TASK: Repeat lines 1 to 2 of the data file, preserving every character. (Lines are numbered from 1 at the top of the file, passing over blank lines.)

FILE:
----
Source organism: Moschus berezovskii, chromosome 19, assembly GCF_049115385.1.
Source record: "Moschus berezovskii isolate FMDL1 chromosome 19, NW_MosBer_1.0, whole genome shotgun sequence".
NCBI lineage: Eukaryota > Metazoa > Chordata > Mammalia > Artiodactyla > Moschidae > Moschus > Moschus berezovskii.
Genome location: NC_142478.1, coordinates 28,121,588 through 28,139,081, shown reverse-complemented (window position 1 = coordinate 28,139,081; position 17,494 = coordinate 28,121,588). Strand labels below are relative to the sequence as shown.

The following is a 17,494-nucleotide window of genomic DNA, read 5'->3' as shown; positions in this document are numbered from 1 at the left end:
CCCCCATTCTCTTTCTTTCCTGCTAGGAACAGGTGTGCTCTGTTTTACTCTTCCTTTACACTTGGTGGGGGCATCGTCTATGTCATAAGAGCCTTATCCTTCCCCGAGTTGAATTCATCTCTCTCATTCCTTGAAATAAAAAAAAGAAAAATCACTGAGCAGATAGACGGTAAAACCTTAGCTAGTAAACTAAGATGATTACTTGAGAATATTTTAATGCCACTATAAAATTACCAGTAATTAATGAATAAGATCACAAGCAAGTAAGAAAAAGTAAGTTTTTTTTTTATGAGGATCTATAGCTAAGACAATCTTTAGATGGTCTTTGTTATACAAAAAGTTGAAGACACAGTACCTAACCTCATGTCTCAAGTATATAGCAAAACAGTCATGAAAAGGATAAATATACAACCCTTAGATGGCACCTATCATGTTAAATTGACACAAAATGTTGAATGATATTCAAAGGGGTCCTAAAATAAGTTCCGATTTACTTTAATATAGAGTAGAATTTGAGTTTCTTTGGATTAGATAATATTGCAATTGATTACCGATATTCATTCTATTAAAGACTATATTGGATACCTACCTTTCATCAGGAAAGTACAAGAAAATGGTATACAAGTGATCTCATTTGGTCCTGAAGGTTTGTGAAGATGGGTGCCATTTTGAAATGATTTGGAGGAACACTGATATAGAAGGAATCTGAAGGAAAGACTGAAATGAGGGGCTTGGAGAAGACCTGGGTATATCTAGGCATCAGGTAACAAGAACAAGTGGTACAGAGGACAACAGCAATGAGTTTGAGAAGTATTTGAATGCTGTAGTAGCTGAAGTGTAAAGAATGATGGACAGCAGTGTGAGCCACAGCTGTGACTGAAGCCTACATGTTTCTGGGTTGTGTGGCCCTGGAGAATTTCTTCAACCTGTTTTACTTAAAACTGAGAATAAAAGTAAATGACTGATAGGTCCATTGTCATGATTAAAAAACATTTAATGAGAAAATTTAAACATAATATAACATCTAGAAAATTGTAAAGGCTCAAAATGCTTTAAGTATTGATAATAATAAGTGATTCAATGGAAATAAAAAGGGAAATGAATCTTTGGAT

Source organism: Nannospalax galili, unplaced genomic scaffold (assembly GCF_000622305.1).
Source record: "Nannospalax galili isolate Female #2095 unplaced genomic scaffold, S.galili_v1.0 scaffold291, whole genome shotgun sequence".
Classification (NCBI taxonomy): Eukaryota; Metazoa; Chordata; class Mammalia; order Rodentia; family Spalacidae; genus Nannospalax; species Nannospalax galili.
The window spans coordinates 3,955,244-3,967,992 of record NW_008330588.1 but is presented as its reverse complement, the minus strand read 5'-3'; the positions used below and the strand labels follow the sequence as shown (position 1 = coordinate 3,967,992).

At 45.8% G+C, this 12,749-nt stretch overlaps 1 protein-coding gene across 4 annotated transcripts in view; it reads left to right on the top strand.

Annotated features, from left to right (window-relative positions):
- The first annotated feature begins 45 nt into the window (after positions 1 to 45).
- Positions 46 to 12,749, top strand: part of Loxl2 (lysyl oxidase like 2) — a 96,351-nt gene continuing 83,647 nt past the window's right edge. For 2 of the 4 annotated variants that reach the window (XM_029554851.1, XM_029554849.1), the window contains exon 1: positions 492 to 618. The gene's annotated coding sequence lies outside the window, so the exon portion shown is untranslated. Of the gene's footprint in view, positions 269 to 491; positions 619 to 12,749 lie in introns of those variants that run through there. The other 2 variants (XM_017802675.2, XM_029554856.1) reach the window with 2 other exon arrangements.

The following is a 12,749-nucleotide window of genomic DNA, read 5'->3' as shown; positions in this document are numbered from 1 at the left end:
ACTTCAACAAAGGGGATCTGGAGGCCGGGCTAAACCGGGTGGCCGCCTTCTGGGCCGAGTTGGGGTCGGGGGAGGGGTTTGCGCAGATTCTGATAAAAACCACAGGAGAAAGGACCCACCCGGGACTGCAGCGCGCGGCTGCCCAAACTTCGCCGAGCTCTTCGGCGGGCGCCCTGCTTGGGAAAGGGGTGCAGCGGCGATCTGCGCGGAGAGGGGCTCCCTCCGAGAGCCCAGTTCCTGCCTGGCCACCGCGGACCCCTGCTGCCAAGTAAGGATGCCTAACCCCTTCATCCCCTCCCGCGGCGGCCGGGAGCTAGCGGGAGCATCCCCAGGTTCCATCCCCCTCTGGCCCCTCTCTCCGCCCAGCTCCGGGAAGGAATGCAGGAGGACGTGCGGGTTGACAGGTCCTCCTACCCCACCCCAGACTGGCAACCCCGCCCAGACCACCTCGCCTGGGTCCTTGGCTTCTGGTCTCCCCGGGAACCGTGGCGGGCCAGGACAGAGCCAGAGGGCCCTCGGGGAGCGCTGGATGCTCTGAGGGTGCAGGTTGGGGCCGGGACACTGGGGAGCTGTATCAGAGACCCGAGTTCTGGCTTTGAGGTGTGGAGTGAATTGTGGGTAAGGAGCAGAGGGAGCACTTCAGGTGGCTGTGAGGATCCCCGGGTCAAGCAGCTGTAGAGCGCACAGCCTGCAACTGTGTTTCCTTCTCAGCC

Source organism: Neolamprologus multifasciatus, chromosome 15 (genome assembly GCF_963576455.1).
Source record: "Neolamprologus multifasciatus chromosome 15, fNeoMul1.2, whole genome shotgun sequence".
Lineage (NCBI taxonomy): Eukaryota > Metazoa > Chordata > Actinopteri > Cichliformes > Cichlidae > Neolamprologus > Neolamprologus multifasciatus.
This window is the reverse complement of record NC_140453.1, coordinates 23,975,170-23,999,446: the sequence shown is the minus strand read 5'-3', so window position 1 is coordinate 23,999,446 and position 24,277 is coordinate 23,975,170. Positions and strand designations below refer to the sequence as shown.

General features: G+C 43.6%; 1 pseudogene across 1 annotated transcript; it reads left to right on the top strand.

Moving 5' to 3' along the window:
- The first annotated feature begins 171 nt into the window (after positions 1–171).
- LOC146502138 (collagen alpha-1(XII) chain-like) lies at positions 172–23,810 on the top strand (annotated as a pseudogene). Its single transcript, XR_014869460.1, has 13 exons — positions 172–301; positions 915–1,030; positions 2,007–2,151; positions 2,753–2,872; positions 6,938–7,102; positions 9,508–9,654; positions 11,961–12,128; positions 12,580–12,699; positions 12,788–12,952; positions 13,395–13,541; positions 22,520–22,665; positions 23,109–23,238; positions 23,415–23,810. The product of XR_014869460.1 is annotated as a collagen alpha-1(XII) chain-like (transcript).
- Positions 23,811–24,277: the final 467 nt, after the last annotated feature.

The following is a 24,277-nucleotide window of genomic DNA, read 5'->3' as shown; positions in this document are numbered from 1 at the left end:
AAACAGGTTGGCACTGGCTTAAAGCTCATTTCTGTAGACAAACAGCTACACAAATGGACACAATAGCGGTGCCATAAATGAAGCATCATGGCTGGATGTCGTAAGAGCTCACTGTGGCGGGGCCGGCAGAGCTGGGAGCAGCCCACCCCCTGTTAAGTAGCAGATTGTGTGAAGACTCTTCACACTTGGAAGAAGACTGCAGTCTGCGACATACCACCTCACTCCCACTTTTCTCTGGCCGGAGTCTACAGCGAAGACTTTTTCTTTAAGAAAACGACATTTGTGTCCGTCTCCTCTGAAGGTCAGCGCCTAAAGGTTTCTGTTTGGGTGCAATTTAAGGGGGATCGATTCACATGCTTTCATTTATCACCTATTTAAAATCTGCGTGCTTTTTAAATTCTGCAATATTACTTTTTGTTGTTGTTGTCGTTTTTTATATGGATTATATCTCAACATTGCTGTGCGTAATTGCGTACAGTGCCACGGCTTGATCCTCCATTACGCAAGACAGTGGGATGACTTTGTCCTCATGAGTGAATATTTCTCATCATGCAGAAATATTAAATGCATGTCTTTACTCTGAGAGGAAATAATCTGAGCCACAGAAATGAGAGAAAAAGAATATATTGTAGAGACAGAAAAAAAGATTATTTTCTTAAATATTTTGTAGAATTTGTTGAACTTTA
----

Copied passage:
Source organism: Moschus berezovskii, chromosome 19, assembly GCF_049115385.1.
Source record: "Moschus berezovskii isolate FMDL1 chromosome 19, NW_MosBer_1.0, whole genome shotgun sequence".